LAS VEGAS — Has one of the Clark County School District’s department honchos found a way to eat taxpayer cake in two separate states at the same time?

It appears so.

In Southern Nevada, for nearly 12 years, Bramby Tollen was the director of CCSD’s purchasing and warehouse department. Then this March, according to district officials, she was transferred to the CCSD human resources department as an “Administrator on Special Assignment” — while continuing to earn a base salary of $104,760 a year, plus $1,800 annually for longevity.

Tollen’s total pay and benefits for the 2013 calendar year were $140,663.82, according to CCSD information on Transparent Nevada.

However, as of June 13, Snohomish County, Washington, has had a new purchasing manager — also named Bramby Tollen.

CCSD officials confirmed to Nevada Journal last Friday and again Tuesday morning that Tollen remained a CCSD employee. That is, until Tuesday afternoon, when Kirsten Searer, the district’s chief of staff and external affairs confirmed CCSD had just received notice of Tollen’s resignation — effective August 29.

“We just received notice that she has resigned, effective August 29, 2014,” wrote Searer in an email update Tuesday afternoon.

In Washington state, Snohomish County Human Resources Director Bridget Clawson also confirmed that a “Bramby Tollen” is performing duties as the county purchasing manager.

However, Clawson, citing municipal regulations, said she was unable to confirm Tollen’s employment history with the Clark County School District

“I am not authorized to answer this question.” wrote Clawson in an email. “My actions are authorized under Snohomish County Code, and do not include verification of previous employment to a third party.”

In an email Tuesday morning, Searer told Nevada Journal that the district was “aware that Ms. Tollen is listed as an employee on another district’s website.” She also indicated that an investigation was under way, saying, “We cannot comment on pending investigations.”

Searer did not answer the publication’s inquiry as to whether Tollen was out of office and receiving paid sick leave, vacation time or some other CCSD compensation.

Last week, Searer was also unable to confirm or deny whether Tollen was on leave under the Family Medical Leave Act (FMLA).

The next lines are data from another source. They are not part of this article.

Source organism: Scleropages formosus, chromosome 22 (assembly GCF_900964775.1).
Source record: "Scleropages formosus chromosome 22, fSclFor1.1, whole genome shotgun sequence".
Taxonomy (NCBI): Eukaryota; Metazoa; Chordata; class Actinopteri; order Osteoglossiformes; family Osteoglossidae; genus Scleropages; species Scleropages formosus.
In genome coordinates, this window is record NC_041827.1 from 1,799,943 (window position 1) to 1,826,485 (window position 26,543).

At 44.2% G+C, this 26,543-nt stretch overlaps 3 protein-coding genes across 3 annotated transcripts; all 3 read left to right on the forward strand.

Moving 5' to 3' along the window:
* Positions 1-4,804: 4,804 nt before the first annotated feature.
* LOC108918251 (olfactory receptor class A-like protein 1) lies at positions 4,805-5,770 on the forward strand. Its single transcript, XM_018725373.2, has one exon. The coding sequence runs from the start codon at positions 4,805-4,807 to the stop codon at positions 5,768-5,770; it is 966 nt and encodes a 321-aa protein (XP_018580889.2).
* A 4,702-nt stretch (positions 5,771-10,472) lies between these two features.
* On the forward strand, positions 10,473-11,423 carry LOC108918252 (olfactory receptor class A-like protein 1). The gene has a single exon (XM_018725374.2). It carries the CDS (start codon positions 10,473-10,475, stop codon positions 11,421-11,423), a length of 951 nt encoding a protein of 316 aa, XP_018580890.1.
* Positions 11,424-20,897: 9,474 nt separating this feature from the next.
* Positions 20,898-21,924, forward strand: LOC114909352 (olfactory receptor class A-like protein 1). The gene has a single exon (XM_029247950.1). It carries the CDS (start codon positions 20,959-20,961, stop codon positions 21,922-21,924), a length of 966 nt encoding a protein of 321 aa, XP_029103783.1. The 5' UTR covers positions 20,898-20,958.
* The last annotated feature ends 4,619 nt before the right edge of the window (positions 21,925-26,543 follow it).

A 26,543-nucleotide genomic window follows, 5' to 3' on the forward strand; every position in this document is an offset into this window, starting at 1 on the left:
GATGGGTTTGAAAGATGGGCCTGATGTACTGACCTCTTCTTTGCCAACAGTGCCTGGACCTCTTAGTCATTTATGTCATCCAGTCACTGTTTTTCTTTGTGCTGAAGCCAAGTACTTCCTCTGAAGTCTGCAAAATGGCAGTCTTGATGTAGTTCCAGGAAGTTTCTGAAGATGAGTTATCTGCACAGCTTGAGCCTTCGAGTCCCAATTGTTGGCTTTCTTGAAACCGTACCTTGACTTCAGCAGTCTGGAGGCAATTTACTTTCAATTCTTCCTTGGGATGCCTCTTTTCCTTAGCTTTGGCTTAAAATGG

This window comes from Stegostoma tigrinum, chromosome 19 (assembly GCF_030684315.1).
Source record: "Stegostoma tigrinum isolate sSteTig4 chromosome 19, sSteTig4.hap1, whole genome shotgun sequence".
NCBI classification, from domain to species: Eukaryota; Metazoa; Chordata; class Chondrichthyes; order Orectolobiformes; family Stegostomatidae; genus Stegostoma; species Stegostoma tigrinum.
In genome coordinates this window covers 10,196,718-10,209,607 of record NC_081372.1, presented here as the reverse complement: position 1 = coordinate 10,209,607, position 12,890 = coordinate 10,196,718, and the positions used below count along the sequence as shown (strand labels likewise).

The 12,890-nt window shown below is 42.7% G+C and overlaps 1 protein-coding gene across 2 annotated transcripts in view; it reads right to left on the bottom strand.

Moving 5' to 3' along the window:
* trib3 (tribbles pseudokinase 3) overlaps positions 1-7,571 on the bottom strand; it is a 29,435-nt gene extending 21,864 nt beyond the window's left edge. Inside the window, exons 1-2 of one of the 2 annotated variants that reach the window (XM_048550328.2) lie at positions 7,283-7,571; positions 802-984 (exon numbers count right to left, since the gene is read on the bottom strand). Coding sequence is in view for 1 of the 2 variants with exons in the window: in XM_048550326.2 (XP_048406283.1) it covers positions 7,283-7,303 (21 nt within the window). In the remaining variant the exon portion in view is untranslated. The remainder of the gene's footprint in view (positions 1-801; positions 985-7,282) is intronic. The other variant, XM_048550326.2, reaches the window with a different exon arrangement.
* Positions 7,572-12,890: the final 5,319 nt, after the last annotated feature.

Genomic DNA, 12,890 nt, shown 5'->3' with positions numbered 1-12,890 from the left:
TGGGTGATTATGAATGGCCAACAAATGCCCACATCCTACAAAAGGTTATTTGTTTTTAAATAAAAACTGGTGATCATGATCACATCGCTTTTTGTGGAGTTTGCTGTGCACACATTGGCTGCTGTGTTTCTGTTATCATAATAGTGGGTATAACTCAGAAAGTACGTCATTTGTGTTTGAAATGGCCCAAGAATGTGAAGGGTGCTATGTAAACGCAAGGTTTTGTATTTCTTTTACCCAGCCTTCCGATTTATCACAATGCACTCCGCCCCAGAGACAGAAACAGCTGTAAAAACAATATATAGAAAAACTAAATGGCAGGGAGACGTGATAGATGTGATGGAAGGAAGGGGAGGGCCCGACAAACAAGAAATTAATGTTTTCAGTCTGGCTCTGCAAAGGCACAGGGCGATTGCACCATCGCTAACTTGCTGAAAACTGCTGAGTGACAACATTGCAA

“We can’t discuss the specifics of any employee’s FMLA status,” Searer wrote in an email last Thursday.

Under the 2013-2015 Negotiated Agreement between the Clark County School District and the Clark County Association of School Administrators and Professional-technical Employees (CCASA), school district administrators can accumulate up to 85 days of vacation pay and unlimited sick days.

Stephen Augspurger, executive director of CCASA, says he hopes it is not the case that Tollen was out on sick leave while working somewhere else.

“If in fact she is out on sick leave,” said Augspurger, “and during the time she’s using sick leave [she] has sought and been awarded employment someplace else, then she is misusing our sick leave because her absence from work is no longer unavoidable.

“If she can go to work someplace else, she can go to work here.”

The contract, says Augspurger, is crystal clear that sick leave is used when an absence from work is unavoidable due to illness. CCASA, he said, does not condone any abuse of the sick leave provisions.

“We have an expectation as to all administrators,” said Augspurger, “that our administrators use sick leave appropriately. It is designed to fill in a void when there’s an immediate illness with an individual or with the family.”

Even after Tollen’s resignation, school district officials say they are unable to respond to Nevada Journal’s inquiries regarding Tollen’s leave status — and any salaries or benefit contributions which may have been paid to or on behalf of the former purchasing director since June.

“We cannot comment on personnel issues pertaining to employees and former employees,” said Searer in her most recent communication.

Multiple attempts to contact Bramby Tollen at Snohomish County went unanswered.

Karen Gray is a reporter/researcher with Nevada Journal. For more in-depth reporting, visit http://nevadajournal.com/ and http://npri.org/.